Tall and distinctive, pampas grass (Cortaderia selloana) makes a showy statement in the landscape as a perennial in U.S. Department of Agriculture plant hardiness zones 7 through 10. Sometimes it's almost too showy — the non-native plant is categorized as invasive in many areas, including parts of California. To keep this large plant under control, cut back pampas grass all the way to the ground at least once a year.
Video of the Day
Cut back pampas grass in late winter, when the plant is dormant and before new growth appears in early spring.
When to Cut Back Pampas Grass
The best time to cut back pampas grass is in late winter, before new growth appears. While it grows as a perennial throughout its hardiness range, it is not evergreen in freezing climates. Still, many cultivars are cold-hardy and can survive in climates colder than USDA zone 7, especially with winter protection.
When cold weather sets in, the foliage and stems turn brown, dry out and die. They also become a fire hazard. Make room for new growth by cutting it back almost to the ground.
Methods of Cutting Pampas Grass
Pruning this plant is not a simple matter. At maturity, pampas grass can reach a maximum average height and spread of 10 feet. Because of the size of pampas grass, an electric chainsaw, power hedge trimmers or lopping shears are most effective in cutting back the plants.
Sterilize power tools by wiping or spraying the blades with rubbing alcohol. You can dip the blades of hand tools in rubbing alcohol or a household cleaner such as Lysol or Pine-Sol. Allow your tools to air dry before you start cutting. This will help prevent the spread of fungal and bacterial diseases.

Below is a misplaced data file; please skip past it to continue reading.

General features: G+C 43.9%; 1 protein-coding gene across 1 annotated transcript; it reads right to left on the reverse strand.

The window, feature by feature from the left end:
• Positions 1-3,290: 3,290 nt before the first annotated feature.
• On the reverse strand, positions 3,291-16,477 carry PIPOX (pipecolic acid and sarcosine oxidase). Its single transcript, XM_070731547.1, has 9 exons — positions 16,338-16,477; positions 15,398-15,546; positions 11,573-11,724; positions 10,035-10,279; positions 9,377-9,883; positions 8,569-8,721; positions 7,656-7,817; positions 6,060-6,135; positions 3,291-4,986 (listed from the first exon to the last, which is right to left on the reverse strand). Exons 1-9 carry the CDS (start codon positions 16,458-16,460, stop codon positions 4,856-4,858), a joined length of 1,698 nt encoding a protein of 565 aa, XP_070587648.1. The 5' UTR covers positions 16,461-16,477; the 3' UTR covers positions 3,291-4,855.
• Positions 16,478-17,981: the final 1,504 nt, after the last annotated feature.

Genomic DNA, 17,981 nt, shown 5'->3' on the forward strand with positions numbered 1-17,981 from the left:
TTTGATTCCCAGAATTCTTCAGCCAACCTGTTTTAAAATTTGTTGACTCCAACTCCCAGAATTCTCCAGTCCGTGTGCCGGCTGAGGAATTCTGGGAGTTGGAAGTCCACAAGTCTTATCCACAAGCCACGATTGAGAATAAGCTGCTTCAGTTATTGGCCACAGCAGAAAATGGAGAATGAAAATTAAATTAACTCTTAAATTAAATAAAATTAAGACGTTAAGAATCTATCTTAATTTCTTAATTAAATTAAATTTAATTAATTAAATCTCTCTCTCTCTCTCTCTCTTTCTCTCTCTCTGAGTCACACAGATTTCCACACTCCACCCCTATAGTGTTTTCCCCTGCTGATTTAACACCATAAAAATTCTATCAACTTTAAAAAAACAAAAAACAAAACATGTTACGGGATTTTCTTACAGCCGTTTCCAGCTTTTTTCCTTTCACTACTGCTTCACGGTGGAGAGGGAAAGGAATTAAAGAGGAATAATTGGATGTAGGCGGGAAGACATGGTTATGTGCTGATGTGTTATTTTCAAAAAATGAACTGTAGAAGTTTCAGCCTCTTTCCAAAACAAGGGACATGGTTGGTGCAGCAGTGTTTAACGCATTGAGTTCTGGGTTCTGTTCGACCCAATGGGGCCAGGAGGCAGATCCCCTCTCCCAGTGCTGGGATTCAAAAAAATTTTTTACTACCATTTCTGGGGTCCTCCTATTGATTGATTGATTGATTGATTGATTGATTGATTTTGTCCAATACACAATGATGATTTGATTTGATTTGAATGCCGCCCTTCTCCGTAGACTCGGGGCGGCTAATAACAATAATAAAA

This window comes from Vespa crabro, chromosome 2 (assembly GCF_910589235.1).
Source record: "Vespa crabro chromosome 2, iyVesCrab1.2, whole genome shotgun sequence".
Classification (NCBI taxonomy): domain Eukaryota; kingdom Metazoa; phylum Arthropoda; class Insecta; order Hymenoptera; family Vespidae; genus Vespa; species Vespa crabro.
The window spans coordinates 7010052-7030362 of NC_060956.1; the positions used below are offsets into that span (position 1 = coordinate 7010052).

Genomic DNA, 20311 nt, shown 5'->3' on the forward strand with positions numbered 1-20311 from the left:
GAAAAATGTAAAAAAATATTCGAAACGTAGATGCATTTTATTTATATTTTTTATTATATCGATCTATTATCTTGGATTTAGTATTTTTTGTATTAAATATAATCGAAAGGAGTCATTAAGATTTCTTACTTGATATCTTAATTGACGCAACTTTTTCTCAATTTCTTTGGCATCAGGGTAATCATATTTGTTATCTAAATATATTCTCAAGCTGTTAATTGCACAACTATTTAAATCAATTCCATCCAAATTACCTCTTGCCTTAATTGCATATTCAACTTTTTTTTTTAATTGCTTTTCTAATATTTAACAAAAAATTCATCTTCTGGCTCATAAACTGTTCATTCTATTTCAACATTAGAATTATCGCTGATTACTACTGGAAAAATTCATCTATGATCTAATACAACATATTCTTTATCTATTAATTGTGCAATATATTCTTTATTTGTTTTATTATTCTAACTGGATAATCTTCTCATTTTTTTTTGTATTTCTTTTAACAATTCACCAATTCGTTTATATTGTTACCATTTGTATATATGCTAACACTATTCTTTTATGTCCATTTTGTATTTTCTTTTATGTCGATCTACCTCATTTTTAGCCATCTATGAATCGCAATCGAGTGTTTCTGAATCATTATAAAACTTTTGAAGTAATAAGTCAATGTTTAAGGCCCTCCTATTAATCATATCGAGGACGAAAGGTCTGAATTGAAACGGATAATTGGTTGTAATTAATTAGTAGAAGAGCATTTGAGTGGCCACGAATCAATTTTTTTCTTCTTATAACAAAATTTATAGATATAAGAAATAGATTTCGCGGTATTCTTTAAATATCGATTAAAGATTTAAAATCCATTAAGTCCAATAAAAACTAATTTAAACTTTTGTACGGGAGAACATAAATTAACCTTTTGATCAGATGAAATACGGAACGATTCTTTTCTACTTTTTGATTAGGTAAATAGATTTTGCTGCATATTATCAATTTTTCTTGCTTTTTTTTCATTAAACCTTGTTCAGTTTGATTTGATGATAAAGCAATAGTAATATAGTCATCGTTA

Protect yourself as well — even dry, pampas grass leaves have sharp edges, and they will slice easily through your skin if you aren't careful. Wear safety goggles, long sleeves, long pants, closed-toe shoes and elbow-length gloves when cutting back the plant.
Combing Out Dead Foliage
Pampas grass is a vigorous grower and can grow from its roots to its maximum height — or close to it — in one season, so cutting it back to the ground won't really limit its size. If you don't have the tools to cut it all the way down, remove the dead foliage from the plant by combing it.
Take a small garden rake and use it to grab and pull the dead foliage from the plant. Any dead leaves will easily pull away from the main plant. This will help clean up the appearance of the pampas grass without having to cut it all the way back.
Cutting the Plumes for Decoration
Pampas grass is best known for its tall, feathery plumes. The striking plumes are often used in dried flower arrangements. If you'd like to harvest the prunes, use lopping shears to clip them off right after they fully open. If you wait too long, they will start shedding, especially in heavy rains or winds.
Hang the plumes upside down in a dark, dry location for one to two weeks. Spray with an acrylic fixative or hair spray to ensure that the seeds stay on the plant, instead of scattering across your table and tablecloth.